In 1779 his petition to allow his return to France was granted. He hoped to convince the King to send ships and troops to assist America in its fight for independence. In a plea to Congress Washington pointed out "During the time he has been in France he has uniformly manifested the same zeal in our affairs which animated his conduct while he was among us, and has been, upon all occasions, an essential friend to America."

Correspondence between the two men continued. While in France hearing that Washington was recovering from a serious illness, La Fayette wrote:
"What could have been my feelings, had the news of your illness reached me before I knew my beloved General, my adopted father, was out of danger?....For God's sake, my dear General, take care of your health!"
After Lay Fayette won approval of French support, he returned to America on the French frigate Hermione carrying supplies for the American war effort.

Those supplies helped the French and American forces trap British General Cornwallis at the Siege of Yorktown. La Fayette's 400 men fought the British in hand-to-hand combat, a key attack that forced the British to surrender. America finally gained her freedom! Even though they were separated by an ocean both men maintained their friendship after the war. In fact, La Fayette named his only son George Washington La Fayette.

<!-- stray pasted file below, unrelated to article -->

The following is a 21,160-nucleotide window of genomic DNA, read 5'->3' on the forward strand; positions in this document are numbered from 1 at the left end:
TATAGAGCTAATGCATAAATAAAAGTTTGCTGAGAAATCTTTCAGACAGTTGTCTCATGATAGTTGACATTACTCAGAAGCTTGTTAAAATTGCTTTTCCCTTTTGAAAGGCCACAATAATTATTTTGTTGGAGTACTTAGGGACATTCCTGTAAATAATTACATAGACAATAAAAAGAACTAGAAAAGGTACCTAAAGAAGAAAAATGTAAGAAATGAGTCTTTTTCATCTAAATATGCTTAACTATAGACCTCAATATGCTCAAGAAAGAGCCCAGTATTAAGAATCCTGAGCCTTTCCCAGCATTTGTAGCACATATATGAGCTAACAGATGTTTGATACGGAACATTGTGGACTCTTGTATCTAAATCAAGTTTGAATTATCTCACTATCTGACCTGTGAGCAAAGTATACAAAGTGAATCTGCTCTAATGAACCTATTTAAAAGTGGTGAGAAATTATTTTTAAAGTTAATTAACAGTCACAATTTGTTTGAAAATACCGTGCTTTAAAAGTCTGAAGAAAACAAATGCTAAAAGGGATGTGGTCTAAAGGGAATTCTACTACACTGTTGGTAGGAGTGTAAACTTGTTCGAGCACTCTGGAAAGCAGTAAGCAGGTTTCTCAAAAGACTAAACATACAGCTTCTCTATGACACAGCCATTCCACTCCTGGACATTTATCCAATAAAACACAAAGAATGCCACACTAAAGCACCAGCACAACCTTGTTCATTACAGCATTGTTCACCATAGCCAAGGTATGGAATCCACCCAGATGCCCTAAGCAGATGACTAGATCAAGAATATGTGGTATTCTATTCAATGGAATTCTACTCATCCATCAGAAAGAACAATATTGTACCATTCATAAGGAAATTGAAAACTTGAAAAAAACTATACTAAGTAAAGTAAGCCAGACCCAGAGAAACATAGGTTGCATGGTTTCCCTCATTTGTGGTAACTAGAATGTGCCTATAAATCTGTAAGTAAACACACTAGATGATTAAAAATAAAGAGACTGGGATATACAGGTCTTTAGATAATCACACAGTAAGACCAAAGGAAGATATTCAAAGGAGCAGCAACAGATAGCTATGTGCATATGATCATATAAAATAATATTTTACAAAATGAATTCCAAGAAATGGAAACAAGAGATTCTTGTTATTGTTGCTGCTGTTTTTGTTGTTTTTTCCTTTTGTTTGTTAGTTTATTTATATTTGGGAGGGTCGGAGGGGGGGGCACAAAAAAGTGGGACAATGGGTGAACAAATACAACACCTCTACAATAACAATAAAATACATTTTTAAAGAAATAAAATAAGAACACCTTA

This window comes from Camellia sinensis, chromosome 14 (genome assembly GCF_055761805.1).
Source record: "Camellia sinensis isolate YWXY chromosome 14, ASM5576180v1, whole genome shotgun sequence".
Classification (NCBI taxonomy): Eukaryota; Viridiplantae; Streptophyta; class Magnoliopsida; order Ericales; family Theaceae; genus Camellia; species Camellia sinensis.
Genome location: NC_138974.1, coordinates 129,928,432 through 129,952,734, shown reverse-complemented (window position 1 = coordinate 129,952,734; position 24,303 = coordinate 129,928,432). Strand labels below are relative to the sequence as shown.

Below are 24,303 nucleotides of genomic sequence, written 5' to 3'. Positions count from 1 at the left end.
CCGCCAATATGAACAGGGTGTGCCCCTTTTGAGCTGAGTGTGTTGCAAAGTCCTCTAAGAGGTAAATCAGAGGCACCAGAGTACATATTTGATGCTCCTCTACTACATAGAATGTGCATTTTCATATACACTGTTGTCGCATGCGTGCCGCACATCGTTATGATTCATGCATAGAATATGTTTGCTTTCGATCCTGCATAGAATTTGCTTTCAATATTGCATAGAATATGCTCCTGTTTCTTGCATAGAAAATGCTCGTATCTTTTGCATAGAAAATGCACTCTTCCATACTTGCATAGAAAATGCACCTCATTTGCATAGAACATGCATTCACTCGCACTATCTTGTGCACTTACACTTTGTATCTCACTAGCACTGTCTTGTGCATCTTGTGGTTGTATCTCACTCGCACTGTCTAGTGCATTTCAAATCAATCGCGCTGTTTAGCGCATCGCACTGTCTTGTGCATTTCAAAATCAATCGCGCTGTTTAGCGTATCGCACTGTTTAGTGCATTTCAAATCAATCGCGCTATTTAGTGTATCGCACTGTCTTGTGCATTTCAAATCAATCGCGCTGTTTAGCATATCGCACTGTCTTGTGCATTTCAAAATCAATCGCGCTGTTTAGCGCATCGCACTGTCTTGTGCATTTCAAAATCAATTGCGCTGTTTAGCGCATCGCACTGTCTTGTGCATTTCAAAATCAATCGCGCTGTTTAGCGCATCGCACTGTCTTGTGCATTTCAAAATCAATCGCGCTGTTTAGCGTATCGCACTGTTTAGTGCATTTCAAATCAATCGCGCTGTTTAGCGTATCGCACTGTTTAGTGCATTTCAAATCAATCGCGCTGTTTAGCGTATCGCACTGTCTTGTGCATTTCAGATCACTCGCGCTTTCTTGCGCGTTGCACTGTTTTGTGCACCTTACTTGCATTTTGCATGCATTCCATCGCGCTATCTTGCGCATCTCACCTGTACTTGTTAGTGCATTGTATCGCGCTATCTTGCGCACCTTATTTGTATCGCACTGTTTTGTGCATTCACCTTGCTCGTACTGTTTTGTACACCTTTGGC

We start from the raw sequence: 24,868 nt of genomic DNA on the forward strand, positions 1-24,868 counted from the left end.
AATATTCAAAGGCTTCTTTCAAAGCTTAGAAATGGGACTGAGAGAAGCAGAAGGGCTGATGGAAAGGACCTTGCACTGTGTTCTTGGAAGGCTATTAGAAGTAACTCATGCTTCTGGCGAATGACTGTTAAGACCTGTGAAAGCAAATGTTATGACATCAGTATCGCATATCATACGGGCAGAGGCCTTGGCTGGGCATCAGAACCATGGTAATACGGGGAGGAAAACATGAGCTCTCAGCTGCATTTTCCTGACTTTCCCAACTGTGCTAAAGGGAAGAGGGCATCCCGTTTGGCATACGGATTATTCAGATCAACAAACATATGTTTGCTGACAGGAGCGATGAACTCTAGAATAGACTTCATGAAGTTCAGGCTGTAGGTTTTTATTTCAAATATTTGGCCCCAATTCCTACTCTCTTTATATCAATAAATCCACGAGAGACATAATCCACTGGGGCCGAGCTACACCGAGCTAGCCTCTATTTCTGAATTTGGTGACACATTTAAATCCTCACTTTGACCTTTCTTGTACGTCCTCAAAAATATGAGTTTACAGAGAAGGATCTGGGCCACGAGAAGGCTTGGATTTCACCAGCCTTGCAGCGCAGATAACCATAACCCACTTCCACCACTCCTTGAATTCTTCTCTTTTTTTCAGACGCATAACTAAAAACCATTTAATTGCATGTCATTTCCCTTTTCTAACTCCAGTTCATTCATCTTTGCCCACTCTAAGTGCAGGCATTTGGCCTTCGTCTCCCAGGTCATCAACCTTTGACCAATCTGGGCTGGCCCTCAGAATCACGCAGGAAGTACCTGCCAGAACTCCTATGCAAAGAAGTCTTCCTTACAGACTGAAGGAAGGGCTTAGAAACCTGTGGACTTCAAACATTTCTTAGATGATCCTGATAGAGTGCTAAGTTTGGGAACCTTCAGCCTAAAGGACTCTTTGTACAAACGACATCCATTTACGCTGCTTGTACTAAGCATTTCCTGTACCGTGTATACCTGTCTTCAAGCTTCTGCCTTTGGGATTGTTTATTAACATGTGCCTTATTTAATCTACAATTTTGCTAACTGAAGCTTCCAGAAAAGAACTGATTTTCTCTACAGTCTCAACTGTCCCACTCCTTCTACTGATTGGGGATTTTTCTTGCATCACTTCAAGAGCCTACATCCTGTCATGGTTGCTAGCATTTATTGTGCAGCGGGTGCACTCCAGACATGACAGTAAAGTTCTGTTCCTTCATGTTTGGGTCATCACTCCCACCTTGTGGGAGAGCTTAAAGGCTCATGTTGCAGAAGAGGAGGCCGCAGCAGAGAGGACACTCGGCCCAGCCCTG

In 1794 La Fayette returned to visit his "General" in an emotional reunion. He stayed at the Washington home for 10 days. The two men continued their friendship through letters until Washington's death in 1799.

In 1824 a quarter century after Washington's death, La Fayette, then sixty-seven years old, toured all of America's 24-States to jubilant crowds and well wishers. It would be his final visit across the ocean. Professor Emeritus Lynn Miller comments on La Fayette's trip: "When he visited Washington's estate to pay his respects at the tomb of his adopted father, he sent everyone else away, including his son George. He meditated at the tomb for an hour in silence."--dv